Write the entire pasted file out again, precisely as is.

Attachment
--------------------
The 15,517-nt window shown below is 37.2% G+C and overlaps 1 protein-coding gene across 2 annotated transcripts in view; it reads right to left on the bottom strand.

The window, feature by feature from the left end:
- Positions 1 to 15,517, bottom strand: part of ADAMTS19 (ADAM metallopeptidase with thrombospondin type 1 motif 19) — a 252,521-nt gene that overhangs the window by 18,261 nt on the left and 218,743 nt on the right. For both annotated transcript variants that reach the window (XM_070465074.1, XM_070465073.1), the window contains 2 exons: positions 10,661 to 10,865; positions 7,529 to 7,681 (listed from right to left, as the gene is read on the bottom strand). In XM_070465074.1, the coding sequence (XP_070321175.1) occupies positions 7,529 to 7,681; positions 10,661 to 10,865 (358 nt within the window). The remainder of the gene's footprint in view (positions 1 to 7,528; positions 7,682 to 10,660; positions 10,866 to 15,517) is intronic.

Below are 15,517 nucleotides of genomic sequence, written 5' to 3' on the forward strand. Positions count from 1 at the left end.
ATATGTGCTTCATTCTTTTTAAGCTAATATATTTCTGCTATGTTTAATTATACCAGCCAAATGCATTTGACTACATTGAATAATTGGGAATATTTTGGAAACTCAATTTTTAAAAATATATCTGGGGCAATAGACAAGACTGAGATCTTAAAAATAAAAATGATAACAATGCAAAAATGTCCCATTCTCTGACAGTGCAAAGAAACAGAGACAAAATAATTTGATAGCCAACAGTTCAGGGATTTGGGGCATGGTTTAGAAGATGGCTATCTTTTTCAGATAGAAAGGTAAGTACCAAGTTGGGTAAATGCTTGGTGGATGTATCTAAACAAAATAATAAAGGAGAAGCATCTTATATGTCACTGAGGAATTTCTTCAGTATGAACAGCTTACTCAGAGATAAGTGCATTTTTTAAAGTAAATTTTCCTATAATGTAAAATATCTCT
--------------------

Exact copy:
The 15,517-nt window shown below is 37.2% G+C and overlaps 1 protein-coding gene across 2 annotated transcripts in view; it reads right to left on the bottom strand.

The window, feature by feature from the left end:
- Positions 1 to 15,517, bottom strand: part of ADAMTS19 (ADAM metallopeptidase with thrombospondin type 1 motif 19) — a 252,521-nt gene that overhangs the window by 18,261 nt on the left and 218,743 nt on the right. For both annotated transcript variants that reach the window (XM_070465074.1, XM_070465073.1), the window contains 2 exons: positions 10,661 to 10,865; positions 7,529 to 7,681 (listed from right to left, as the gene is read on the bottom strand). In XM_070465074.1, the coding sequence (XP_070321175.1) occupies positions 7,529 to 7,681; positions 10,661 to 10,865 (358 nt within the window). The remainder of the gene's footprint in view (positions 1 to 7,528; positions 7,682 to 10,660; positions 10,866 to 15,517) is intronic.

Below are 15,517 nucleotides of genomic sequence, written 5' to 3' on the forward strand. Positions count from 1 at the left end.
ATATGTGCTTCATTCTTTTTAAGCTAATATATTTCTGCTATGTTTAATTATACCAGCCAAATGCATTTGACTACATTGAATAATTGGGAATATTTTGGAAACTCAATTTTTAAAAATATATCTGGGGCAATAGACAAGACTGAGATCTTAAAAATAAAAATGATAACAATGCAAAAATGTCCCATTCTCTGACAGTGCAAAGAAACAGAGACAAAATAATTTGATAGCCAACAGTTCAGGGATTTGGGGCATGGTTTAGAAGATGGCTATCTTTTTCAGATAGAAAGGTAAGTACCAAGTTGGGTAAATGCTTGGTGGATGTATCTAAACAAAATAATAAAGGAGAAGCATCTTATATGTCACTGAGGAATTTCTTCAGTATGAACAGCTTACTCAGAGATAAGTGCATTTTTTAAAGTAAATTTTCCTATAATGTAAAATATCTCT